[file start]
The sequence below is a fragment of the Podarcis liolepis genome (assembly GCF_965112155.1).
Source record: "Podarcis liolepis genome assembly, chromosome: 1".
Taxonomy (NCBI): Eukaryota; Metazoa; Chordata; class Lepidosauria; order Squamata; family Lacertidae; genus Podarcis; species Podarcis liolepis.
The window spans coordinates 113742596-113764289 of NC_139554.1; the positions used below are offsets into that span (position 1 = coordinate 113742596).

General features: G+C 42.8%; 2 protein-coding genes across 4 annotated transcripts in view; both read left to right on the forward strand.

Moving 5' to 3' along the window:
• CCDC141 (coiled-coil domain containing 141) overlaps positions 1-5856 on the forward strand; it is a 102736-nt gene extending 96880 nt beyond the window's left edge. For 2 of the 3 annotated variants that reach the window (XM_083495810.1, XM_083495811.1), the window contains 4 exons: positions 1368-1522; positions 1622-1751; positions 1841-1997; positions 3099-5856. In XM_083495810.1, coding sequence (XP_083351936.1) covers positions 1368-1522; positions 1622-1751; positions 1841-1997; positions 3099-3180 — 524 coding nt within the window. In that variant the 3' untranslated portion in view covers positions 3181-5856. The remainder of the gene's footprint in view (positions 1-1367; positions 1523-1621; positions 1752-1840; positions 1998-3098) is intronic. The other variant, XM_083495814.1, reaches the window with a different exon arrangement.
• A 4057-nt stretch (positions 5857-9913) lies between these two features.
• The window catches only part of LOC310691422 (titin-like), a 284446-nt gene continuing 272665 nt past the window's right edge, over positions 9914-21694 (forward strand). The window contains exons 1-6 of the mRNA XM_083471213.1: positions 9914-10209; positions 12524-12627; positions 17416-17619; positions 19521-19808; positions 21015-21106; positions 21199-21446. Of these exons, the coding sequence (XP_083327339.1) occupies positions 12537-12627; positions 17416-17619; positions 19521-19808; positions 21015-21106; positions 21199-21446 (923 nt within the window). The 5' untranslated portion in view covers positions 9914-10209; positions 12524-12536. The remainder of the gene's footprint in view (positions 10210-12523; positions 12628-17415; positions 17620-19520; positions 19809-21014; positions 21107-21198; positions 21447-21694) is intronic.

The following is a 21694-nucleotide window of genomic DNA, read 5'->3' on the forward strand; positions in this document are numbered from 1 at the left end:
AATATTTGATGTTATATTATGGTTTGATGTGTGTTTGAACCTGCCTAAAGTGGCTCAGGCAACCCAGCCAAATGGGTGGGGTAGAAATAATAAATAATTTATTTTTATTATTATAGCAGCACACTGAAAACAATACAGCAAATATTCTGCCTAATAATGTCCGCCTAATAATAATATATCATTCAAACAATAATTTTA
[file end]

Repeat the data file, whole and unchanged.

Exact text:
The sequence below is a fragment of the Podarcis liolepis genome (assembly GCF_965112155.1).
Source record: "Podarcis liolepis genome assembly, chromosome: 1".
Taxonomy (NCBI): Eukaryota; Metazoa; Chordata; class Lepidosauria; order Squamata; family Lacertidae; genus Podarcis; species Podarcis liolepis.
The window spans coordinates 113742596-113764289 of NC_139554.1; the positions used below are offsets into that span (position 1 = coordinate 113742596).

General features: G+C 42.8%; 2 protein-coding genes across 4 annotated transcripts in view; both read left to right on the forward strand.

Moving 5' to 3' along the window:
• CCDC141 (coiled-coil domain containing 141) overlaps positions 1-5856 on the forward strand; it is a 102736-nt gene extending 96880 nt beyond the window's left edge. For 2 of the 3 annotated variants that reach the window (XM_083495810.1, XM_083495811.1), the window contains 4 exons: positions 1368-1522; positions 1622-1751; positions 1841-1997; positions 3099-5856. In XM_083495810.1, coding sequence (XP_083351936.1) covers positions 1368-1522; positions 1622-1751; positions 1841-1997; positions 3099-3180 — 524 coding nt within the window. In that variant the 3' untranslated portion in view covers positions 3181-5856. The remainder of the gene's footprint in view (positions 1-1367; positions 1523-1621; positions 1752-1840; positions 1998-3098) is intronic. The other variant, XM_083495814.1, reaches the window with a different exon arrangement.
• A 4057-nt stretch (positions 5857-9913) lies between these two features.
• The window catches only part of LOC310691422 (titin-like), a 284446-nt gene continuing 272665 nt past the window's right edge, over positions 9914-21694 (forward strand). The window contains exons 1-6 of the mRNA XM_083471213.1: positions 9914-10209; positions 12524-12627; positions 17416-17619; positions 19521-19808; positions 21015-21106; positions 21199-21446. Of these exons, the coding sequence (XP_083327339.1) occupies positions 12537-12627; positions 17416-17619; positions 19521-19808; positions 21015-21106; positions 21199-21446 (923 nt within the window). The 5' untranslated portion in view covers positions 9914-10209; positions 12524-12536. The remainder of the gene's footprint in view (positions 10210-12523; positions 12628-17415; positions 17620-19520; positions 19809-21014; positions 21107-21198; positions 21447-21694) is intronic.

The following is a 21694-nucleotide window of genomic DNA, read 5'->3' on the forward strand; positions in this document are numbered from 1 at the left end:
AATATTTGATGTTATATTATGGTTTGATGTGTGTTTGAACCTGCCTAAAGTGGCTCAGGCAACCCAGCCAAATGGGTGGGGTAGAAATAATAAATAATTTATTTTTATTATTATAGCAGCACACTGAAAACAATACAGCAAATATTCTGCCTAATAATGTCCGCCTAATAATAATATATCATTCAAACAATAATTTTA